Jun 28, 2008

Hospital Expense Benefits

Hospital expense coverage provides benefits for charges incurred in a hospital by a covered person (that is, the employee or his or her dependents) who is an inpatient or, in some circumstances, an outpatient. Every medical expense contract discussed defines what is meant by a hospital. While the actual wording may vary among insurance companies and in some states, the following definition is typical:

The term hospital means (1) an institution that is accredited as a hospital under the hospital accreditation program of the Joint Commission on Accreditation of Healthcare Organizations or (2) any other institution that is legally operated under the supervision of a staff of physicians and with 24-hour-a-day nursing service. In no event should the term hospital include a convalescent nursing home or include any institution or part thereof that (1) is used principally as a convalescent facility, rest facility, nursing facility, or facility for the aged; or (2) furnishes primarily domiciliary or custodial care, including training in the routines of daily living; or (3) is operated primarily as a school.

Inpatient Benefits
Hospital inpatient benefits fall into two categories: coverage for room-and-board charges and coverage for "other charges."

Room and Board. Coverage for room-and-board charges includes the cost of the hospital room, meals, and the services normally provided to all inpatients, including routine nursing care. Separate charges for such items as telephones and televisions are usually not covered. Benefits are normally provided for a specific number of days for each separate hospital confinement, a time period that may vary from 31 days to 365 days. Some contracts provide coverage for an unlimited number of days. For purposes of this time period, as well as for other benefits, most contracts stipulate that successive periods of hospital confinement are treated as a single hospital confinement unless they (1) arise from entirely unrelated causes or (2) are separated by the employee's return to continuous full-time active employment for some specified period of time, such as two weeks. For dependents, this latter requirement is replaced by one specifying that they must completely recover or remain out of the hospital for a certain period of time, such as 3 months.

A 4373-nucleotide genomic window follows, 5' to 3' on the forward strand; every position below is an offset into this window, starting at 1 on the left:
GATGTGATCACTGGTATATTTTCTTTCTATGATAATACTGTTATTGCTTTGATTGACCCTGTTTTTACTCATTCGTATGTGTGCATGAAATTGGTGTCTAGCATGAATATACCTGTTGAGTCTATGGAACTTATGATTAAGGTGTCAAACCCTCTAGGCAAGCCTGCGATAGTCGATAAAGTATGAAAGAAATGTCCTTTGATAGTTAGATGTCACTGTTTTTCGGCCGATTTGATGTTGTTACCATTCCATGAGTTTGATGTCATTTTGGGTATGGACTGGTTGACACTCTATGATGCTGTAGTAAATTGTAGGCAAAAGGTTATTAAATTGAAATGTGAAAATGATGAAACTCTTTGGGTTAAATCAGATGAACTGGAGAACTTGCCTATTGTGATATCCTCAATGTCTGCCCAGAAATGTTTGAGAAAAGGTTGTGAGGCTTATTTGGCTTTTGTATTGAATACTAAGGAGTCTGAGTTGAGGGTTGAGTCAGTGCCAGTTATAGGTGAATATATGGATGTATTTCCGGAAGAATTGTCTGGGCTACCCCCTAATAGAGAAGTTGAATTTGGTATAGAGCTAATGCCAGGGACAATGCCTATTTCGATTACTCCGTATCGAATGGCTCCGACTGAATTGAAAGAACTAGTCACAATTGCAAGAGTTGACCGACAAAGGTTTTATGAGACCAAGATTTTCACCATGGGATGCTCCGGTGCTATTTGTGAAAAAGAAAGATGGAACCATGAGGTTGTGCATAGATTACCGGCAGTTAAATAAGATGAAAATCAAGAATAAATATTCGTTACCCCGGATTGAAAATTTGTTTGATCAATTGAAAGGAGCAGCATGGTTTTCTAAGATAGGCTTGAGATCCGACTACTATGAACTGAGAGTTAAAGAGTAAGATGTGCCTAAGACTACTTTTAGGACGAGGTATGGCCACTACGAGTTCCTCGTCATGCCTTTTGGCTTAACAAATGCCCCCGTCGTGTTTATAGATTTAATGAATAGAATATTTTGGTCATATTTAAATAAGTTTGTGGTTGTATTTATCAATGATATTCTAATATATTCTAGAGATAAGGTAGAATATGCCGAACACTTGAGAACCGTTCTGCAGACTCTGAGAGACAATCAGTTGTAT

The amount of the daily room-and-board benefit may be expressed in one of two ways: either a flat-dollar maximum or the cost of semiprivate accommodations. Under the first approach, benefits are provided for actual room-and-board charges up to a maximum daily amount, such as $500.

The majority of hospital expense contracts cover actual room-and-board charges up to the cost of semiprivate accommodations (that is, two-person rooms). The cost of a private room may be covered in full if it is medically necessary, and a few insurance plans provide additional coverage, usually a fixed daily dollar amount, for elective private room occupancy. Many hospital expense contracts include additional room-and-board benefits for confinement in an intensive care unit.

Other Charges. Coverage for "other charges" (often referred to as miscellaneous charges, ancillary charges, or hospital extras) provides benefits for certain services and supplies ordered by a physician during a covered person's hospital confinement, such as drugs, operating room charges, laboratory services, and X-rays. With a few exceptions, only the hospital portion of these charges is covered; any associated charges for such professional services as physicians' fees are not covered. The exceptions often include charges for ambulance services and anesthesia if anethesia is not covered as part of surgical expense benefits.